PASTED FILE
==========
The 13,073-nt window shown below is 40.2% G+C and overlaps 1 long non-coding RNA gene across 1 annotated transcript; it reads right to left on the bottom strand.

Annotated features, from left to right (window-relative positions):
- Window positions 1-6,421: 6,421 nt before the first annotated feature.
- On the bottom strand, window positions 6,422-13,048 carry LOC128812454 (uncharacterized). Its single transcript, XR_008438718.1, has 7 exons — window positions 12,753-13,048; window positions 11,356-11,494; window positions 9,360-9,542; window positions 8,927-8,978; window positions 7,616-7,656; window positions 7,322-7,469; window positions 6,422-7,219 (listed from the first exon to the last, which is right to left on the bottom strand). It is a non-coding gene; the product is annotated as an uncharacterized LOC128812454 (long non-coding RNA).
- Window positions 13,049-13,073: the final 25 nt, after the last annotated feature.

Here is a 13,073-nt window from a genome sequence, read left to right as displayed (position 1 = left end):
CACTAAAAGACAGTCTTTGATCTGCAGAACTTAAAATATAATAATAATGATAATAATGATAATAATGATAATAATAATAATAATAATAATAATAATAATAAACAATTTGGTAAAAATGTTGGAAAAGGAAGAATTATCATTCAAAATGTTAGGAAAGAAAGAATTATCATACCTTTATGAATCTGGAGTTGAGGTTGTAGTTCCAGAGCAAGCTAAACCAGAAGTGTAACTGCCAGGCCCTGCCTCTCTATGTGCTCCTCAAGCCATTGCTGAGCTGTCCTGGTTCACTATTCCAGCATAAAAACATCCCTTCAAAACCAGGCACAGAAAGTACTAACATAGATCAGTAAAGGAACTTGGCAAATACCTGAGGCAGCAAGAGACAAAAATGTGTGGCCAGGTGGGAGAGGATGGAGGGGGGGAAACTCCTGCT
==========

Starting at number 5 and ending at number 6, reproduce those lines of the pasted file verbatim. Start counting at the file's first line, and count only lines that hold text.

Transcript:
- Window positions 13,049-13,073: the final 25 nt, after the last annotated feature.

Here is a 13,073-nt window from a genome sequence, read left to right as displayed (position 1 = left end):